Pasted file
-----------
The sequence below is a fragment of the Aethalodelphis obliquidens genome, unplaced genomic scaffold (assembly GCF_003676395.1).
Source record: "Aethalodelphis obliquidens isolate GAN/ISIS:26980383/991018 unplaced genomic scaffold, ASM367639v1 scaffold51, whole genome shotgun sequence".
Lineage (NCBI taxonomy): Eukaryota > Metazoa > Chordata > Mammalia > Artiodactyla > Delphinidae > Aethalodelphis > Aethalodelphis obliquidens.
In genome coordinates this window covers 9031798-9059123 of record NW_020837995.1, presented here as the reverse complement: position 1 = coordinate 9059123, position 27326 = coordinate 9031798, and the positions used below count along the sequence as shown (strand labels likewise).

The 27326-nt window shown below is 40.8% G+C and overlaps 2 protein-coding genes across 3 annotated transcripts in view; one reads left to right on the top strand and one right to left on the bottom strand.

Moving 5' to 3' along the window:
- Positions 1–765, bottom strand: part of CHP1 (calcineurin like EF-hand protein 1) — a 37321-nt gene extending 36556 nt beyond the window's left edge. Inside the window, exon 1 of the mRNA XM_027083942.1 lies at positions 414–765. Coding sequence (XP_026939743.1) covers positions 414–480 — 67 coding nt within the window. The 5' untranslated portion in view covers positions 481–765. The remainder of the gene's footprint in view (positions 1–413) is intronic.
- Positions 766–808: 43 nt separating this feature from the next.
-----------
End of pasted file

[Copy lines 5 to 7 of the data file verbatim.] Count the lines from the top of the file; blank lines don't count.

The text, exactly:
The 27326-nt window shown below is 40.8% G+C and overlaps 2 protein-coding genes across 3 annotated transcripts in view; one reads left to right on the top strand and one right to left on the bottom strand.

Moving 5' to 3' along the window:
- Positions 1–765, bottom strand: part of CHP1 (calcineurin like EF-hand protein 1) — a 37321-nt gene extending 36556 nt beyond the window's left edge. Inside the window, exon 1 of the mRNA XM_027083942.1 lies at positions 414–765. Coding sequence (XP_026939743.1) covers positions 414–480 — 67 coding nt within the window. The 5' untranslated portion in view covers positions 481–765. The remainder of the gene's footprint in view (positions 1–413) is intronic.